The best type of account to keep an emergency fund in is an online savings account, separate from your primary bank account. We recommend high-yield savings accounts from banks like Ally Bank, Synchrony, or CapitalOne360.

Each of these banks pay higher interest rates than traditional savings accounts at brick-and-mortar banks. There will always be variation in the bank paying the highest interest rate, but it’s typically not worthwhile to constantly change banks to earn a few extra fractions of a percent. Pick a high-yield savings account you feel good about and stick with it, but don’t put up with unnecessarily high fees for no reason. We help identify great savings account options for our clients that are high yield and low cost.

An online savings account doesn’t just boost your interest earned on your emergency fund. It can make it easier to make good behavioral choices, too.

By keeping your emergency fund in an online bank that is completely separate from your primary bank account, it’s much easier to resist the urge to dip into those funds for non-emergency purposes.

That will help ensure the money is there as a safety net when you need it – no matter what kind of curveballs life may throw your way.

Other Ways to Protect Your Financial Well-Being

An emergency fund is a great step to safeguard your family and financial future from the unexpected expenses that you’ll face from time to time. But it’s also important to make sure you’re protected on a larger scale.

Life insurance, long-term care insurance, and disability insurance are important policies to research and get in place to protect your family in the event of your illness or passing. Here are a few articles to help you consider what policies might be right for you:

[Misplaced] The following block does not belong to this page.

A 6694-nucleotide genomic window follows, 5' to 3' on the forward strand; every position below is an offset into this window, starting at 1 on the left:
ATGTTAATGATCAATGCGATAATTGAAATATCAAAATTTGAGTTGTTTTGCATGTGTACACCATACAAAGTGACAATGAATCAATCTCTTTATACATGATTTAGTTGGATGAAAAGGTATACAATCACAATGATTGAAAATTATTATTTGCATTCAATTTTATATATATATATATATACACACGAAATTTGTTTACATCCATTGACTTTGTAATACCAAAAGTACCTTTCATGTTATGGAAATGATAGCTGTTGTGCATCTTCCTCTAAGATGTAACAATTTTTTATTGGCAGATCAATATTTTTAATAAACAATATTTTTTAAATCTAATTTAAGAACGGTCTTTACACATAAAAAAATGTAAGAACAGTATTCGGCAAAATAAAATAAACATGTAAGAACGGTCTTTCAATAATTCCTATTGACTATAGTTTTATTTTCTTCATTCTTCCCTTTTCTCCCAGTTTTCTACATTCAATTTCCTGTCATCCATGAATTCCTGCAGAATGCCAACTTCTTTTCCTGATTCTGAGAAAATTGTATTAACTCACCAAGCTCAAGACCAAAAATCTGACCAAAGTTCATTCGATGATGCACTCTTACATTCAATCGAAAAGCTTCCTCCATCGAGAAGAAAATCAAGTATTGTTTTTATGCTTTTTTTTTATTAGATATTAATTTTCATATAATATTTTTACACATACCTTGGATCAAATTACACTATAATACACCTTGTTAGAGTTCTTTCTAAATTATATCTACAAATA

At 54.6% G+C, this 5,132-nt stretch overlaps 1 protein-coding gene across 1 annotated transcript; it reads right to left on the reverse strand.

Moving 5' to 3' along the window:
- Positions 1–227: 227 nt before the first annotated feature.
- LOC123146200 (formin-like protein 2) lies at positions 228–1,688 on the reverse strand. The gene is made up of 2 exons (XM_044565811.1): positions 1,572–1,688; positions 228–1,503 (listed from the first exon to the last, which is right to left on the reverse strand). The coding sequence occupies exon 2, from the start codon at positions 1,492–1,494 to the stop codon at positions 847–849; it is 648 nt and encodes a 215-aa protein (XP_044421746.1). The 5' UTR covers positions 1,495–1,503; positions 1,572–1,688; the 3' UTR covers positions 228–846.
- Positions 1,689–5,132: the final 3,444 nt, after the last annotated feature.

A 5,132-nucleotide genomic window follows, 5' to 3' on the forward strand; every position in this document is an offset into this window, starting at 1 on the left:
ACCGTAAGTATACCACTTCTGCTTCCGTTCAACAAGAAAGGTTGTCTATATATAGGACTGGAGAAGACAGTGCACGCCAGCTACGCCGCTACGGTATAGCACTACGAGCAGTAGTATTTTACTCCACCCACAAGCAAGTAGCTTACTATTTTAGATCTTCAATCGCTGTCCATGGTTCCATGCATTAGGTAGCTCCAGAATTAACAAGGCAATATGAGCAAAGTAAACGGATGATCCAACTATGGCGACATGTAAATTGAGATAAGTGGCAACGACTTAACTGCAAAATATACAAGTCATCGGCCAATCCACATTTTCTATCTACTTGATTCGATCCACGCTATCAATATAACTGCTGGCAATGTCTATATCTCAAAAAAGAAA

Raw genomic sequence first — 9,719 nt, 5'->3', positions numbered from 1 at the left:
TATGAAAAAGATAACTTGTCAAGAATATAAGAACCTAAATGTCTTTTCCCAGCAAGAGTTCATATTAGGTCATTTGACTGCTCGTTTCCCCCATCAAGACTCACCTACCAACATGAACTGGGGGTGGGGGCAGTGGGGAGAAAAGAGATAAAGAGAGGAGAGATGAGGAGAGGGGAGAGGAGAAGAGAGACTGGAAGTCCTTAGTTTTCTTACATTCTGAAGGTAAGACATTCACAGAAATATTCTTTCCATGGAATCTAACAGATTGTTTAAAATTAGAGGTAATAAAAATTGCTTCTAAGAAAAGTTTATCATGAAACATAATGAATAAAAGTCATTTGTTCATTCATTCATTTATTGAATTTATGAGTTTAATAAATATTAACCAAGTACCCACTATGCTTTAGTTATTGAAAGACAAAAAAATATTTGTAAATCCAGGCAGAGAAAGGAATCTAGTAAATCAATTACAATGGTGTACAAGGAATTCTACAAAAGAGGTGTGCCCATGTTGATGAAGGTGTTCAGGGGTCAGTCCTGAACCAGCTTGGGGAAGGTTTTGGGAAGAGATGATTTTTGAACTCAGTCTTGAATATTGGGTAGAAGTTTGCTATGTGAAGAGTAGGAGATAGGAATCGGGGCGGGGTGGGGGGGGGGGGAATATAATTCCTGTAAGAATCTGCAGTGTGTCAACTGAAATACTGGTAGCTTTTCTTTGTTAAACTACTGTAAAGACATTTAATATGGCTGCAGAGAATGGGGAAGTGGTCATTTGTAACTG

How Much Life or Long-Term Care Insurance Do You Really Need?

Is Life Insurance for You? 3 Questions to Ask Yourself

Disability Insurance: The Missing Piece in Your Financial Plan

Next Steps

If you’re ready to start making smart decisions with your money and build your wealth, take our brief financial wellness analysis, and learn in just 9 questions your biggest areas of opportunities you should be focusing on in your finances.

New call-to-action

Related Posts

Jackie joined Plancorp as a Senior Financial Planner in January of 2023. She is an Accredited Financial Counselor® (AFC®) and has a diverse professional background. She brings with her several years of financial planning experience, and years of previous experience leading and supporting multi-disciplinary teams and working closely with clients and organizations to find resources, achieve goals and overcome challenges. Jackie truly believes “where there is a will, there is a way.” As an Army brat who lived in many cities before she entered college, she began her career in St. Louis and New York City in financial services as part of an account team, delivering market data to investment banks. After leaving New York, Jackie became a military spouse and pivoted her career to support military service members and their families, including military unit support during war deployments, program and project management focused on social services and marketing. Throughout her life, Jackie has lived in many cities within the United States and Europe. She is bilingual in German and loves traveling with her husband and trying new foods along the way. She also enjoys spending time in the “country” with her family, cooking, and is an avid (novice) tennis player. More »